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Let $ \ (E, \lVert \cdot \rVert_E) \ $ and $ \ (F , \lVert \cdot \rVert_F ) \ $ be real normed vector spaces, $ \ \big( \mathcal{L}(E,F) , \lVert \cdot \rVert_L \big) \ $ be the real normed vector space of continuous linear transformations from $E$ to $F$ with the usual norm induced by $ \ \lVert \cdot \rVert_E \ $ and $ \ \lVert \cdot \rVert_F \ $ and $ \ \mathcal{C} \subset \mathcal{L}(E,F) \ $. Suppose that $ \ \mathcal{C} \neq \varnothing \ $ and $\mathcal{C}$ is (uniformly) bounded, ie, there exists $ \ R > 0 \ $ such that $ \ \mathcal{C} \subset B_L (0_L , R) \subset \mathcal{L}(E,F)$. Where $ \ 0_L : E \to F \ $ is the zero function ⏤ the origin of $ \ L = \mathcal{L}(E,F)$ ⏤ and $ \ B_L (0_L , R) \ $ is the open ball of $L$ centered in $0_L \, $.

Let $ \ \alpha > 0 \, $. I want to know if (with possibly some restrictions on $\alpha$) the set $$G = \bigcap_{T \in \mathcal{C}} T^{-1} \big[ B_F(0_F, \alpha) \big]$$ is open in $E$.




Here are my efforts.

First it is obvious that $ \ T^{-1} \big[ B_F(0_F, \alpha) \big] \ $ is an open set of $E$, $ \forall T \in \mathcal{C} \, $. Hence the answer is clearly positive in the case where $\mathcal{C}$ is finite.

From now on let us suppose that $ \, \mathcal{C} \, $ is infinite.

So we have that $L$ is infinite and $ \ \mathcal{C} \setminus \{ 0_L \} \neq \varnothing \, $. It follows that $ \ \mathcal{C} \neq \{ 0_L \}$, $ \ E \neq \{ 0_E \} \ $ and $ \ F \neq \{ 0_F \}$.

Obs.: when $\mathcal{C}$ is countable, the set $G$ is a $G_{\delta}$ of $E$.

I was able to prove that:

  • $ \ B_E \left( 0_E , \alpha/R \right) \subset G \ $;
  • For all $ \ x \in G \ $ and all $ \ T \in \mathcal{C} \, $, one has $ \ \lVert T(x) \rVert_F < \alpha \ $;
  • For all $ \ x \in E \ $ and all $ \ T \in \mathcal{C} \, $, one has $ \ \lVert T(x) \rVert_F \leq \lVert T \rVert_L \cdot \lVert x \rVert_E < R \cdot \lVert x \rVert_E \ $.

Let $ \ D = \Big\{ \lVert T(x) \rVert_F \in \mathbb{R}_{^+} \ : \ T \in \mathcal{C} \ \ \text{ and } \ \ x \in G \Big\} \, $. Since $ \ 0_E \in G \ $ and $ \ \mathcal{C} \neq \varnothing \, $, we have that $ \ 0 \in D \ $. Thus $ \ D \neq \varnothing \, $. Moreover, by the second item above, $D$ is bounded. So there exists the supremum (least upper bound) of $D$, say $ \ s = \sup(D) = \text{lub}(D) \, $, with $ \ 0 \leq s \leq \alpha \, $.


Here is a digression: actually $ \ s>0 \, $.

Suppose that $ \ s = 0 \ $. Then one has $ \ D = {0} \, $. Let $ \ x \in G \, $. We have $ \ \lVert T(x) \rVert_F = 0 \ \Rightarrow \ T(x) = 0_F \ \Rightarrow \ x \in ker(T)$, $ \forall T \in \mathcal{C} \, $. It follows that $ \ x \in \bigcap_{T \in \mathcal{C}} ker(T) \, $. Consequently, $ \ B_E \left( 0_E , \alpha/R \right) \subset G \subset \bigcap_{T \in \mathcal{C}} ker(T) \, $. Now $ \ \bigcap_{T \in \mathcal{C}} ker(T) \ $ is a vector subspace of $E$ that contains an open ball. Whence $ \ \bigcap_{T \in \mathcal{C}} ker(T) = E \, $. Thereafter, for all $ \ T \in \mathcal{C} \, $, we have that $ \ E = \bigcap_{A \in \mathcal{C}} ker(A) \subset ker(T) \ \Rightarrow \ ker(T) = E \ \Rightarrow \ T = 0_L \, $. So $ \ \mathcal{C} = \{ 0_L \} \, $, a contradiction with the fact that $\mathcal{C}$ is infinite.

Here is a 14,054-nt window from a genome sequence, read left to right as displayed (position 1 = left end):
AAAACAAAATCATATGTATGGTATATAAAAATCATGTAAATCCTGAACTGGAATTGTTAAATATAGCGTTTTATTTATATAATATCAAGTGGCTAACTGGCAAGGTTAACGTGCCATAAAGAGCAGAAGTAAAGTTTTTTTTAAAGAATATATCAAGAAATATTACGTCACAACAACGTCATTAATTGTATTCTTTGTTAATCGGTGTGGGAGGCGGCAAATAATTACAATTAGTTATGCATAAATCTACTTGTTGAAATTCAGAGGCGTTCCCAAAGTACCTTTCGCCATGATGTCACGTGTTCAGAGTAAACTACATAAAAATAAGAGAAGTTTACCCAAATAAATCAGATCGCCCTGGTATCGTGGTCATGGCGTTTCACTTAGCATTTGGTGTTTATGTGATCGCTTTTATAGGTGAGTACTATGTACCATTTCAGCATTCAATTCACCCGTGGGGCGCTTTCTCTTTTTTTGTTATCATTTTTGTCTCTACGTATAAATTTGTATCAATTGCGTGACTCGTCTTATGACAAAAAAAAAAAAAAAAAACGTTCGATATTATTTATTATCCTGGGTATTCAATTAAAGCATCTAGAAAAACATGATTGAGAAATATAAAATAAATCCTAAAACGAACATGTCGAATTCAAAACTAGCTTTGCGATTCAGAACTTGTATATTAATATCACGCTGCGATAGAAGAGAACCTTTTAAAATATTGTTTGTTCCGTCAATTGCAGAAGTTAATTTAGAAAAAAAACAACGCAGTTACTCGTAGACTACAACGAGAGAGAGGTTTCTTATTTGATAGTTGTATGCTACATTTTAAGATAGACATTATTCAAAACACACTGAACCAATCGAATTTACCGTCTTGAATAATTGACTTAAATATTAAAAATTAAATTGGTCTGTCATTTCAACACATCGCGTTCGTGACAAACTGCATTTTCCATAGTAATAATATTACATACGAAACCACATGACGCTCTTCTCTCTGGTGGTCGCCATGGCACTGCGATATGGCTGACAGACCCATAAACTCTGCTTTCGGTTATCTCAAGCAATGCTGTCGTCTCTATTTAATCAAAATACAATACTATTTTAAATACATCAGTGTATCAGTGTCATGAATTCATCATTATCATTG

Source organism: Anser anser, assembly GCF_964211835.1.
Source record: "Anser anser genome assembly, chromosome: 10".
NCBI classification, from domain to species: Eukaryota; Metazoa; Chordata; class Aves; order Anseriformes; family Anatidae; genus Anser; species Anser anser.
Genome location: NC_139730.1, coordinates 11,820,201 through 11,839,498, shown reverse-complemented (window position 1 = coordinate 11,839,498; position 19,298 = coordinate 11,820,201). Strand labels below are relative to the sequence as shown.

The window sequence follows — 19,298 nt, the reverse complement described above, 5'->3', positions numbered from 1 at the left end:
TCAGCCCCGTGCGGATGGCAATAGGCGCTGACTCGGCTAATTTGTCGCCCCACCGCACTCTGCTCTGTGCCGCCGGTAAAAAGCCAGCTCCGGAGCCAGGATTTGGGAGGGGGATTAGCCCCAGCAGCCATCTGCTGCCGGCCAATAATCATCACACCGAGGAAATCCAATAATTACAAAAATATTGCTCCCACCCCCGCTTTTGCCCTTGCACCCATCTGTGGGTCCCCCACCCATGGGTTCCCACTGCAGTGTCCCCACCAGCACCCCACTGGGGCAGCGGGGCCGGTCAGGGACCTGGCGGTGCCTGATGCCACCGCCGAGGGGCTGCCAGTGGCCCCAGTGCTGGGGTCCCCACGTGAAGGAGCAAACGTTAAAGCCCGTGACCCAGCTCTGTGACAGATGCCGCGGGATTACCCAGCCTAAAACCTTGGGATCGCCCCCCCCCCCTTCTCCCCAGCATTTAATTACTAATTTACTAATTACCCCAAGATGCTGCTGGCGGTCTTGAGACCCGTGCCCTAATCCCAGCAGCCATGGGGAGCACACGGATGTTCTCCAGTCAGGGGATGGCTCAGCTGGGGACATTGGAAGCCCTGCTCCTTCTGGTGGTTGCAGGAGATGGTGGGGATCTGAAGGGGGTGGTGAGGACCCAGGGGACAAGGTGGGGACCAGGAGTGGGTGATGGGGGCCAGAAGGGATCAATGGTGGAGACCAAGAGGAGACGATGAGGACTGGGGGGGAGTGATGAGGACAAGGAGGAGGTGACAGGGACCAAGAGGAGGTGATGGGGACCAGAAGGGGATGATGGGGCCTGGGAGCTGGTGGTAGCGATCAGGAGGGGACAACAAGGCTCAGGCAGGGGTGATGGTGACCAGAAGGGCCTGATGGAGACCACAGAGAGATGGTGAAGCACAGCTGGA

Similarly, fix $ \ p \in G \ $ and let $ \ D_p = \Big\{ \lVert T(p) \rVert_F \in \mathbb{R}_{^+} \ : \ T \in \mathcal{C} \Big\} \, $. Since $ \ \mathcal{C} \neq \varnothing \, $, we have that $ \ D_p \neq \varnothing \, $. Moreover, $\forall T \in \mathcal{C}$, again by the second item above, we have that $ \ \lVert T(p) \rVert_F < \alpha \, $. Hence $D_p \, $ is bounded. So there exists the supremum $ \ s_p = \sup(D_p) \, $, with $ \ 0 \leq s_p \leq \alpha \, $. Since $ \ D_p \subset D \, $, we have that $ \ 0 \leq s_p \leq s \leq \alpha \, $. Indeed it is easy to show that $ \ \displaystyle \sup_{p \in G} s_p = s \, $.

If $ \ p = 0_E \, $, then $ \ D_p = \{ 0 \} \ \Rightarrow \ s_p = 0 \, $. But we can choose $ \ p \neq 0_E \, $, since $ \ B_E \left( 0_E , \alpha/R \right) \subset G \ $ and $ \ B_E \left( 0_E , \alpha/R \right) \neq \{ 0_E \} \, $, as $ \ E \neq \{ 0_E \} \, $. In that case, $ \ 0 < s_p \leq s \leq \alpha \, $. Like above, again we proved that $ \ s>0 \, $.


My first attempt was restricting $ \ \alpha \neq s \, $. Then $ \ 0 < s_p \leq s < \alpha \, $ and we have that $$0< \frac{\alpha - s}{R} \leq \frac{\alpha - s_p}{R} \ \ . $$

But then I am afraid that I arrived at a contradiction. I will explain it below.

Let $ \ p \in G \ $ and $ \ x \in B_E \left( p , \frac{\alpha - s_p}{R} \right) \, $. Hence, for all $ \ T \in \mathcal{C} \, $, one has $ \ \lVert T(p) \rVert_F \leq s_p \ $ and then

\begin{eqnarray*} \lVert T(x) \rVert_F & = & \lVert T(x - p) + T(p) \rVert_F \\ & \leq & \lVert T(x - p) \rVert_F + \lVert T(p) \rVert_F \\ & \leq & \lVert T \rVert_L \cdot \lVert x - p \rVert_E + \lVert T(p) \rVert_F \\ & \leq & \lVert T \rVert_L \cdot \lVert x - p \rVert_E + s_p \\ & < & R \cdot \lVert x - p \rVert_E + s_p \\ & < & R \cdot \frac{(\alpha - s_p)}{R} + s_p \\ &=& \alpha \ . \end{eqnarray*}

Thus $ \ x \in T^{-1} \big[ B_F (0_F , \alpha) \big] \, $, $\forall T \in \mathcal{C}$, that is, $x \in G$. Therefore $ \ B_E \left( p , \frac{\alpha - s_p}{R} \right) \subset G \ \Rightarrow \ p \in int(G) \, $. Since $p$ is arbitrary, it follows that $G$ is open.

But a similar argument shows a stronger fact:

Let $ \ x \in G \ $ and $ \ u \in B_E \left( x , \frac{\alpha - s}{R} \right) \, $. Hence, for all $ \ T \in \mathcal{C} \, $, one has $ \ \lVert T(x) \rVert_F \leq s \ $ and then